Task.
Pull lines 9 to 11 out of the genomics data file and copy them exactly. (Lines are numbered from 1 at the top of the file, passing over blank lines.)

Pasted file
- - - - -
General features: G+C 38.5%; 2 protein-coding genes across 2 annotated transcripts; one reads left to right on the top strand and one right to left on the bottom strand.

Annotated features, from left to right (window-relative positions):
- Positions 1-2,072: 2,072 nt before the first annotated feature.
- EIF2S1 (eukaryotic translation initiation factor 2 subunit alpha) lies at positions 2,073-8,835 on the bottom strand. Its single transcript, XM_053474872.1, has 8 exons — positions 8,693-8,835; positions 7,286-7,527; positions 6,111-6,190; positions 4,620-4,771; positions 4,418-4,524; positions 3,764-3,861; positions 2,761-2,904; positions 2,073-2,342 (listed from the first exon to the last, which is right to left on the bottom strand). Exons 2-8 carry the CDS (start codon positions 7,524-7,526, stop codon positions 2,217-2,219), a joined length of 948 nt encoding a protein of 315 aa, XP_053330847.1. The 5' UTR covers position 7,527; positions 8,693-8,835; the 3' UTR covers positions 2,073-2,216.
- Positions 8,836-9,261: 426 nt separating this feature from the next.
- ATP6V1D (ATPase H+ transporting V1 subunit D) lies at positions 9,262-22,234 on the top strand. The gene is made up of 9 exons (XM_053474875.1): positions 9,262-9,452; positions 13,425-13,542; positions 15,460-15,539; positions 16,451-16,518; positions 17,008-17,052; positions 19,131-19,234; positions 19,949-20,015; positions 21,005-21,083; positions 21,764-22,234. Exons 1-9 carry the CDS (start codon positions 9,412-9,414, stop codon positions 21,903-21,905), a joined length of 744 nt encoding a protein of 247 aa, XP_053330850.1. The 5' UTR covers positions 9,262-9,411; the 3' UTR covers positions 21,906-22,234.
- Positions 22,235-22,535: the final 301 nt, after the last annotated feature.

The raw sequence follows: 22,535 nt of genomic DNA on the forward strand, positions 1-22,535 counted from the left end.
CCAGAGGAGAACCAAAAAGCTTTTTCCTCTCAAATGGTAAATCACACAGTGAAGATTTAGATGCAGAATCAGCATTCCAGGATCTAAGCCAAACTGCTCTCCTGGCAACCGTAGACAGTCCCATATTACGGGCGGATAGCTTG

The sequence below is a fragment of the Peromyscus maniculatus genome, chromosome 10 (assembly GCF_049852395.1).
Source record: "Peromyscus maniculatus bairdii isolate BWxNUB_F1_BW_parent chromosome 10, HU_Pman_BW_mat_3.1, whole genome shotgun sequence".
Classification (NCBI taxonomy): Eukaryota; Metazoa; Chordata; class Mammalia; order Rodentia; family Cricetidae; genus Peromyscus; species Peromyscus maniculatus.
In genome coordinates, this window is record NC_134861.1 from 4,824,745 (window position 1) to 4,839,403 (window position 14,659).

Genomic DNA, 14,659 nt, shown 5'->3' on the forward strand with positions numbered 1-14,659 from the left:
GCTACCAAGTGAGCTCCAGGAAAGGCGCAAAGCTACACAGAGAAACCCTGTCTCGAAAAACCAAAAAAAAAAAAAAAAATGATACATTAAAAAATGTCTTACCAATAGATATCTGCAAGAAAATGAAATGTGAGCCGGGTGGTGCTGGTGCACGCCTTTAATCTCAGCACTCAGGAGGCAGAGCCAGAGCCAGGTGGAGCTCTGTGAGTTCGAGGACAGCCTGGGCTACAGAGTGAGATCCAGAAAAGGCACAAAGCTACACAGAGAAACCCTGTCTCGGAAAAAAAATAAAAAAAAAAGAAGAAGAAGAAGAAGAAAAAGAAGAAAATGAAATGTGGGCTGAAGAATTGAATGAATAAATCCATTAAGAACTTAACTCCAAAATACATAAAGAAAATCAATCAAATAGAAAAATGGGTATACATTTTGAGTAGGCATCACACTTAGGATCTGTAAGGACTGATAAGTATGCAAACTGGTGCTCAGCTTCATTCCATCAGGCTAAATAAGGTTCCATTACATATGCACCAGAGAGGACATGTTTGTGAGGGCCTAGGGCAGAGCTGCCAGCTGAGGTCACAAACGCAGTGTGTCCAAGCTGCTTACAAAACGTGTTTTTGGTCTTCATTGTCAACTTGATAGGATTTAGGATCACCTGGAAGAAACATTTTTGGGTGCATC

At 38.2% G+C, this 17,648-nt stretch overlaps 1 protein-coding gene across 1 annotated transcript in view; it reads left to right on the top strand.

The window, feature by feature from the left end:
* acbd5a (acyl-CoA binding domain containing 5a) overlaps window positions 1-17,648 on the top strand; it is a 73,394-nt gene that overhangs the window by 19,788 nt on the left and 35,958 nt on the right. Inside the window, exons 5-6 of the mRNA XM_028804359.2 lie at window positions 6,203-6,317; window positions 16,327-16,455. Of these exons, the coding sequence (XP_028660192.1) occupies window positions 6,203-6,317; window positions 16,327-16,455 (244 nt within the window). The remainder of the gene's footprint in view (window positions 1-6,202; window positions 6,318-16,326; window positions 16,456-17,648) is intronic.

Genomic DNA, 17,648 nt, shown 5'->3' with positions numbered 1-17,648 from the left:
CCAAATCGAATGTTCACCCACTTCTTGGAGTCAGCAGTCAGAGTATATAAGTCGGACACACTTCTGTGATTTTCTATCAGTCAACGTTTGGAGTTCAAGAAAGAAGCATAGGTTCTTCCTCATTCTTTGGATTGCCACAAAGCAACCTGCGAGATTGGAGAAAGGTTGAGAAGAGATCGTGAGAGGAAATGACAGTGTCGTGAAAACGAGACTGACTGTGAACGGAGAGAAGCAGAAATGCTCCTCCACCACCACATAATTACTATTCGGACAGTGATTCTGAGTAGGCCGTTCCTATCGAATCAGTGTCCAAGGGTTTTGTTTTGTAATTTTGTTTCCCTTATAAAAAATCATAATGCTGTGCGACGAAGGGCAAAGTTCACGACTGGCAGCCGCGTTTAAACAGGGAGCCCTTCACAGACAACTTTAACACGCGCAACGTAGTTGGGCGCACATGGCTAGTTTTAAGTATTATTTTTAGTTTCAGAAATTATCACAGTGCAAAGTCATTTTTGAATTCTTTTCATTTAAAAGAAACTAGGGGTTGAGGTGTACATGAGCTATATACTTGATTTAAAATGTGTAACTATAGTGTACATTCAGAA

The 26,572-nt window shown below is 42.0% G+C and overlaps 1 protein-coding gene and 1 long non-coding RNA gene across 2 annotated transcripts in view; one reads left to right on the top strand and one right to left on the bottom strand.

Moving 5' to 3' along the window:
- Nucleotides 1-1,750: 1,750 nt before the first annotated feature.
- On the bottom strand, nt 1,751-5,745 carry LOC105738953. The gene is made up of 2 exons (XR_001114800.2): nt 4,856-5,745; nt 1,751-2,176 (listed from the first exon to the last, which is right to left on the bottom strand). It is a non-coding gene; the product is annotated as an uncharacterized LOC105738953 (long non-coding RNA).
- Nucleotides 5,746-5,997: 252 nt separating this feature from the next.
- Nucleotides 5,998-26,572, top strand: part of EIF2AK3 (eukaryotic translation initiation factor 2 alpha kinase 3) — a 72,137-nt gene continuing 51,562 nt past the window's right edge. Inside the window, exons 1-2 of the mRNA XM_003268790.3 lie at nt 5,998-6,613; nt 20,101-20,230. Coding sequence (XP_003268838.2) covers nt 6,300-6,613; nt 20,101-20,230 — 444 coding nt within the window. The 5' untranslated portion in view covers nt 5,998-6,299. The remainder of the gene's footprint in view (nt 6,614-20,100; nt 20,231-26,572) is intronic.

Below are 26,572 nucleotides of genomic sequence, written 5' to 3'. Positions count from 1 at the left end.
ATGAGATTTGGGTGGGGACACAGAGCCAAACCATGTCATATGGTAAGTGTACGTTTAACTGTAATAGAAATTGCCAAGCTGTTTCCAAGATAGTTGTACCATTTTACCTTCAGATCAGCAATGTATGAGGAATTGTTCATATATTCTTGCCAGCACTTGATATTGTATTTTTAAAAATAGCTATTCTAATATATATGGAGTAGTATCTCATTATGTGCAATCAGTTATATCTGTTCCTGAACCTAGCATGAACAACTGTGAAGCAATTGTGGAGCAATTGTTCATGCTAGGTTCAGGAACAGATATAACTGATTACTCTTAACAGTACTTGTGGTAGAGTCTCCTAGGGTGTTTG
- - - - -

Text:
CCAGAGGAGAACCAAAAAGCTTTTTCCTCTCAAATGGTAAATCACACAGTGAAGATTTAGATGCAGAATCAGCATTCCAGGATCTAAGCCAAACTGCTCTCCTGGCAACCGTAGACAGTCCCATATTACGGGCGGATAGCTTG

The sequence below is a fragment of the Peromyscus maniculatus genome, chromosome 10 (assembly GCF_049852395.1).
Source record: "Peromyscus maniculatus bairdii isolate BWxNUB_F1_BW_parent chromosome 10, HU_Pman_BW_mat_3.1, whole genome shotgun sequence".